A circuit split on whether actual misuse of personal data is required to have standing to assert data breach claims remains unresolved. Last week the Supreme Court rejected a petition to review that issue in CareFirst v. Attias. In CareFirst, the D.C. Circuit joined several other circuits in holding that the threat of misuse of data, in and of itself, gives rise to standing. Other circuits require more concrete harm in the form of actual misuse of data. Until the Supreme Court settles the issue, companies will remain susceptible to data breach lawsuits in jurisdictions adhering to the liberal standard endorsed in CareFirst.
In CareFirst, the defendant CareFirst initially succeeded in obtaining dismissal of the data breach claims on standing grounds. CareFirst argued that plaintiffs had alleged no injury beyond the statutory violations purportedly arising from the breach. In fact, three years later, none of the plaintiffs had suffered any concrete harm resulting from the breach. The trial court agreed with CareFirst's argument that without a concrete injury and without an imminent risk of substantial harm, plaintiffs did not have standing to sue simply because the breach had exposed their personal data.
The D.C. Circuit disagreed. Although no misuse of data had yet occurred, the D.C. Circuit read the complaint to allege that Social Security Numbers and credit card information had been stolen (disagreeing with the lower court's reading that this data had not been compromised) along with other data that together amounted to personally identifiable information. The nature of the data stolen – SSNs and credit card information – influenced the court's decision. The judges inferred that hackers would not break into a database and take this information for any reason other than to commit theft or fraud. The injury arose from the threat caused by mere exposure of this particularly sensitive data. In the court's view, it was at least "plausible" that it would be misused in the future, and that risk was substantial enough in the court's eyes to give rise to standing.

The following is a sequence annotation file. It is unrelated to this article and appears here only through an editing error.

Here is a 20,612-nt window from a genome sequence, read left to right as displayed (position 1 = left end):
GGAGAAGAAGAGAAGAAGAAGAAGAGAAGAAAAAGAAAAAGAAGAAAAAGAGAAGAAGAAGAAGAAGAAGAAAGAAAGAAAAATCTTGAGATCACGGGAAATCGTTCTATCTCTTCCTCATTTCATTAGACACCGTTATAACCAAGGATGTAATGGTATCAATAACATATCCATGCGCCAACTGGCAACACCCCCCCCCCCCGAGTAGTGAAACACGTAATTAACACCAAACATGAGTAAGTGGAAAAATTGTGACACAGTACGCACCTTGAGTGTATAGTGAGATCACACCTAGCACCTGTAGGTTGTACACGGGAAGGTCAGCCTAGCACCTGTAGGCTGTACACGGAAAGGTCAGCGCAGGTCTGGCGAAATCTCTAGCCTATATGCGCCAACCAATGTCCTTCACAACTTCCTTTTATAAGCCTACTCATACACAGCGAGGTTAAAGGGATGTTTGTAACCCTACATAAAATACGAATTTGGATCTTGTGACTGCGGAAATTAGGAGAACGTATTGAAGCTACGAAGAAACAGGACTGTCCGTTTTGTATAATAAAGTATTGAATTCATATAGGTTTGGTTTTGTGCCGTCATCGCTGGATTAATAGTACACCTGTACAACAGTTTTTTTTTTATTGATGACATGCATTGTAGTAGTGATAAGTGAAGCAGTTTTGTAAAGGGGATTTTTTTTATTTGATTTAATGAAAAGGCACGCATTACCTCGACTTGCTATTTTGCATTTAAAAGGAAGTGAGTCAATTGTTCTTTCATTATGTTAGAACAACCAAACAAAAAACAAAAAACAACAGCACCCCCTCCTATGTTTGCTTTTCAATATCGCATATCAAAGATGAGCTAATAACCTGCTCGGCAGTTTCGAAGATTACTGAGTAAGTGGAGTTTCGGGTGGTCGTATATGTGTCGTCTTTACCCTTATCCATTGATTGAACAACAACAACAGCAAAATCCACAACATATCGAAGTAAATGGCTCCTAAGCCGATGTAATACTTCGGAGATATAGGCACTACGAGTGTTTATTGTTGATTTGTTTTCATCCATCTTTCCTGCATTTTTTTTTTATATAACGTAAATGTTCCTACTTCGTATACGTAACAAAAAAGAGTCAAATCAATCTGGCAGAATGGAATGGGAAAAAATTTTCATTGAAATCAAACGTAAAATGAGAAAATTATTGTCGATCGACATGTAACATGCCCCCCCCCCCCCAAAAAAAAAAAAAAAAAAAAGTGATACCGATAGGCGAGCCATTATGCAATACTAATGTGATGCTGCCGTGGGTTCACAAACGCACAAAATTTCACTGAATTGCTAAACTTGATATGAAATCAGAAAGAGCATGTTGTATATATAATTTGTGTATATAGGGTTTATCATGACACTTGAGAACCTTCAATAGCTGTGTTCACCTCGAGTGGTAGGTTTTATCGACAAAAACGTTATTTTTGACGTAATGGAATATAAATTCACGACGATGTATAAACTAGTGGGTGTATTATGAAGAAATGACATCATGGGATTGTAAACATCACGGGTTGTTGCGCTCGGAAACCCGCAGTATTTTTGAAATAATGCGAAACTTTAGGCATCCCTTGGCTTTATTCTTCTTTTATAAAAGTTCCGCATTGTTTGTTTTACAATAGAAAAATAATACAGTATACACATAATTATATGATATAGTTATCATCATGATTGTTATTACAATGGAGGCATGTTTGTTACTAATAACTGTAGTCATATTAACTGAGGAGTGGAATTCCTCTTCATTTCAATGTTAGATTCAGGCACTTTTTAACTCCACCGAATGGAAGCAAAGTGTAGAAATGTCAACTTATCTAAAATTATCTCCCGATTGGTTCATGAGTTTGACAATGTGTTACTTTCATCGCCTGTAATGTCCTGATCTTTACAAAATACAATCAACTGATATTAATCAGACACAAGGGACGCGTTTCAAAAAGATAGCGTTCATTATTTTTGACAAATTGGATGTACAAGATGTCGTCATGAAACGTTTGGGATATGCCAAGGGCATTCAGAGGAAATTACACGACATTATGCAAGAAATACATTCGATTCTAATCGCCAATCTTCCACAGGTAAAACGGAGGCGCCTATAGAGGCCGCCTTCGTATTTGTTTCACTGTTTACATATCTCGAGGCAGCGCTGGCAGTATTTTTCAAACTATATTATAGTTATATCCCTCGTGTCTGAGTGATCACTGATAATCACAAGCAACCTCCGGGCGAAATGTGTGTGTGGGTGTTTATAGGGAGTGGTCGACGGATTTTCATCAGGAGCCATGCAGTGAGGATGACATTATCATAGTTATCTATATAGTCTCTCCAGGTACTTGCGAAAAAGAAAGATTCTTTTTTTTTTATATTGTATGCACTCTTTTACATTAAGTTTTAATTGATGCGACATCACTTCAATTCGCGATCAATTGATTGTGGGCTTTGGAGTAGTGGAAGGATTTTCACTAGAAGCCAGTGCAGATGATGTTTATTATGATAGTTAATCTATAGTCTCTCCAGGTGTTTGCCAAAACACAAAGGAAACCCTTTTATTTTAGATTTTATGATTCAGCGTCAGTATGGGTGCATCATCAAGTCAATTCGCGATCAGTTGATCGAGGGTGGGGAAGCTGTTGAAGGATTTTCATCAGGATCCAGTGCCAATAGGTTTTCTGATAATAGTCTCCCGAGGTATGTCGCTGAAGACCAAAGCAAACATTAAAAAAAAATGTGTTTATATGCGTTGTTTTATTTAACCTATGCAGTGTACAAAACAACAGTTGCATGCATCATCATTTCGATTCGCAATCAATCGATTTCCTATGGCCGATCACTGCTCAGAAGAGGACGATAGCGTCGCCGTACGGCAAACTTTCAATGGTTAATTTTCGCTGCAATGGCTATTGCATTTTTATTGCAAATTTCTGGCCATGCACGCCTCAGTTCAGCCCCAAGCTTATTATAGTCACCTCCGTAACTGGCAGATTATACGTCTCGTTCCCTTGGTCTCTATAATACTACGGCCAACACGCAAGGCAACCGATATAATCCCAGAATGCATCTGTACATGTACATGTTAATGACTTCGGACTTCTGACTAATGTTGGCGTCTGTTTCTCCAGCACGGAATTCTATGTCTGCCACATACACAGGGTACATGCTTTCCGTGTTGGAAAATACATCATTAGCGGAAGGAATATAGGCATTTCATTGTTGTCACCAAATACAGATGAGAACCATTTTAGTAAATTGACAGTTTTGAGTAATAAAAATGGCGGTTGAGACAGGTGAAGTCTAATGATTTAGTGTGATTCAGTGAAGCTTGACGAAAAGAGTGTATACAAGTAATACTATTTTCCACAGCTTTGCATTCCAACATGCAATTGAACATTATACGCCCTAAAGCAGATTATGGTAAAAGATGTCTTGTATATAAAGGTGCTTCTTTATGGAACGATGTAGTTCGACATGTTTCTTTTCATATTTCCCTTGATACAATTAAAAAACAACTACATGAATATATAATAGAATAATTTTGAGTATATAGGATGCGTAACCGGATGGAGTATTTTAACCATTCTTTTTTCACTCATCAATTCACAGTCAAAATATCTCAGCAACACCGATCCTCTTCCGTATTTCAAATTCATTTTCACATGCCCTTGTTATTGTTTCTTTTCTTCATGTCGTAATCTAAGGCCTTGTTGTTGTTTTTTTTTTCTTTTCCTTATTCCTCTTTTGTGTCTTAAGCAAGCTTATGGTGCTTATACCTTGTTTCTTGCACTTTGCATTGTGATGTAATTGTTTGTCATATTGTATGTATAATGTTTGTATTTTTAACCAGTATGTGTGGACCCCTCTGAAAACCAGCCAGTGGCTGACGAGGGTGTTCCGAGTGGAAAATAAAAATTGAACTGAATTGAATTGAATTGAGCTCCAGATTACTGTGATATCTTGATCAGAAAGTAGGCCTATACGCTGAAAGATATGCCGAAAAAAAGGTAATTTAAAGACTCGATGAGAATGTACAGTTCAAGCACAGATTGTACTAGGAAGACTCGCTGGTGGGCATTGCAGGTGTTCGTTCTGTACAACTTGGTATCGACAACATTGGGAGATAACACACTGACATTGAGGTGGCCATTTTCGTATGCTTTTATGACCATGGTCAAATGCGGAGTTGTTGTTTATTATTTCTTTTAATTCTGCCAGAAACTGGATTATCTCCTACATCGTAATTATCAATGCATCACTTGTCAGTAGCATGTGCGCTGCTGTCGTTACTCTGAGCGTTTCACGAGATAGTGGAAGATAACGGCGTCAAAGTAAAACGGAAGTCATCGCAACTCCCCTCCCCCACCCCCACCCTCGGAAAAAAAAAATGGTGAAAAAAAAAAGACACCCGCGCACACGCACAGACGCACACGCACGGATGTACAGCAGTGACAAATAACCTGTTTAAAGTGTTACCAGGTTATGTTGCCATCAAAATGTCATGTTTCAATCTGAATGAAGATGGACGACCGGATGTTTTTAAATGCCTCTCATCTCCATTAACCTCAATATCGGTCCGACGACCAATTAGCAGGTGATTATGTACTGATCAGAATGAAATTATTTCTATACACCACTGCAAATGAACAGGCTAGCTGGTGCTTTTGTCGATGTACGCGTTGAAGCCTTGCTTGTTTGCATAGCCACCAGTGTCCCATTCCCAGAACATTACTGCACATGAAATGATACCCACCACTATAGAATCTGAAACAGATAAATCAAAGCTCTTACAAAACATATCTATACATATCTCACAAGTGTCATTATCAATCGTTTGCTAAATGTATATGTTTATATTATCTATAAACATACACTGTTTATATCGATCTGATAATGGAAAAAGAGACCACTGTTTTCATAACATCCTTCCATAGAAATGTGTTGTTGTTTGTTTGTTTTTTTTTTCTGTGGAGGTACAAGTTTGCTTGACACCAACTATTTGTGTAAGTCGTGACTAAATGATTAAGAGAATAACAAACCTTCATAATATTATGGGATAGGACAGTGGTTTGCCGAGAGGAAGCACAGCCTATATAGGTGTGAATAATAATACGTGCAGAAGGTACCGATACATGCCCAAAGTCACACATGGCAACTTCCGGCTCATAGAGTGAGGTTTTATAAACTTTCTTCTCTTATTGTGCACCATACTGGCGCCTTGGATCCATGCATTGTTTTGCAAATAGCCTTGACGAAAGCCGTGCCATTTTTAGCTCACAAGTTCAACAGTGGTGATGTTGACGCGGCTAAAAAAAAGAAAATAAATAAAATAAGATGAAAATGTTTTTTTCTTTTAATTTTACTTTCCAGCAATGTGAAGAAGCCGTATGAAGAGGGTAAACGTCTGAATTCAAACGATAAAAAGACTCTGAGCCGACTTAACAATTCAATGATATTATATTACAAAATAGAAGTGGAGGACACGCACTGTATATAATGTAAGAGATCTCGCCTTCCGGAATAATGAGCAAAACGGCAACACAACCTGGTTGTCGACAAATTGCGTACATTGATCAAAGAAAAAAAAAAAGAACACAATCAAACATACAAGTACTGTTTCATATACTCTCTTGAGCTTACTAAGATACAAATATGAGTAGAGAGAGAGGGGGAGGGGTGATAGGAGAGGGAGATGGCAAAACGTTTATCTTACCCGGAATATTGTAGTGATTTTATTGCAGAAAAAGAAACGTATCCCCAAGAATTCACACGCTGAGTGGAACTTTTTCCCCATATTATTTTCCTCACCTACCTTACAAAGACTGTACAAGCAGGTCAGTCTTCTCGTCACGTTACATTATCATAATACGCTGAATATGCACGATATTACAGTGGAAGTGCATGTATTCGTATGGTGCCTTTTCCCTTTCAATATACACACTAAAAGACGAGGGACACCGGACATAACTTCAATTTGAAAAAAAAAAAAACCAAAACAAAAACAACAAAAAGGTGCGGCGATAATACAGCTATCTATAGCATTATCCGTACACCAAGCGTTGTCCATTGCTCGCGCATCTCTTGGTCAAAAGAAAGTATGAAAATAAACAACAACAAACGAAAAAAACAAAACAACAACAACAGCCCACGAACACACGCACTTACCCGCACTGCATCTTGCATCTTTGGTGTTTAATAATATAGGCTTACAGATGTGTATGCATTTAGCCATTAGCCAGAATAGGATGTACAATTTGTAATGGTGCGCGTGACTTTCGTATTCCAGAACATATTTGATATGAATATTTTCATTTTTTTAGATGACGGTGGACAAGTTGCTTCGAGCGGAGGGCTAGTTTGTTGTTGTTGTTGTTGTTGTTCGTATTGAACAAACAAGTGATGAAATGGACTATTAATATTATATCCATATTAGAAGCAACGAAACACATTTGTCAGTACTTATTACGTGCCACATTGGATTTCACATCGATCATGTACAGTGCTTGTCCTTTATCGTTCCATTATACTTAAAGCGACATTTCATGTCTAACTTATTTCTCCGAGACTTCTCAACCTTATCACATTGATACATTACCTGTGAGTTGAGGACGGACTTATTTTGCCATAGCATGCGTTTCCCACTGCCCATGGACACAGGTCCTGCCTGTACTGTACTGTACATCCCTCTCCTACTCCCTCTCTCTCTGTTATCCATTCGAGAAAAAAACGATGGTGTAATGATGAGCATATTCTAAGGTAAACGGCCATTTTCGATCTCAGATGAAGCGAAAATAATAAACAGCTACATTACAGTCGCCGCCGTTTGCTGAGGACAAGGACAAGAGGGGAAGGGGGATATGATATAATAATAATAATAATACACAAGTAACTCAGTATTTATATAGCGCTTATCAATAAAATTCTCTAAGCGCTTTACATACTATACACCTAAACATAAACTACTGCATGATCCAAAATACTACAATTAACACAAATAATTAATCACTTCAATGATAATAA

The D.C. Circuit now aligns with the Sixth, Seventh, and Ninth Circuits on the sufficiency of the risk of data misuse to confer standing in a data breach case. The Second, Third, Fourth, and Eighth Circuits hold differently. Those courts hold that where no subsequent identity theft or fraud occurs, and each passing day diminishes the "imminence" of any risk of injury caused by the breach, plaintiffs lack standing to sue where a complaint does not allege more than mere exposure of personal information.
So – are consumers at imminent risk of real harm if their data is exposed, or is something more required to amount to an injury? For now, the answer continues to depend in part on where you get sued. After Spokeo, defendants and plaintiffs alike seek greater clarity as to the types of injuries that suffice for Article III standing in data breach cases. The continuing split on this particular standing issue, combined with ongoing criminal activities targeting PII, make it likely that at some point the Supreme Court will decide this issue. How courts decide the issue in the meantime may well depend on their experience with data breach claims and whether evidence developed over time supports or undermines claims that exposure of PII inevitably creates a substantial likelihood of identity theft, fraud, loss, or other concrete injuries.
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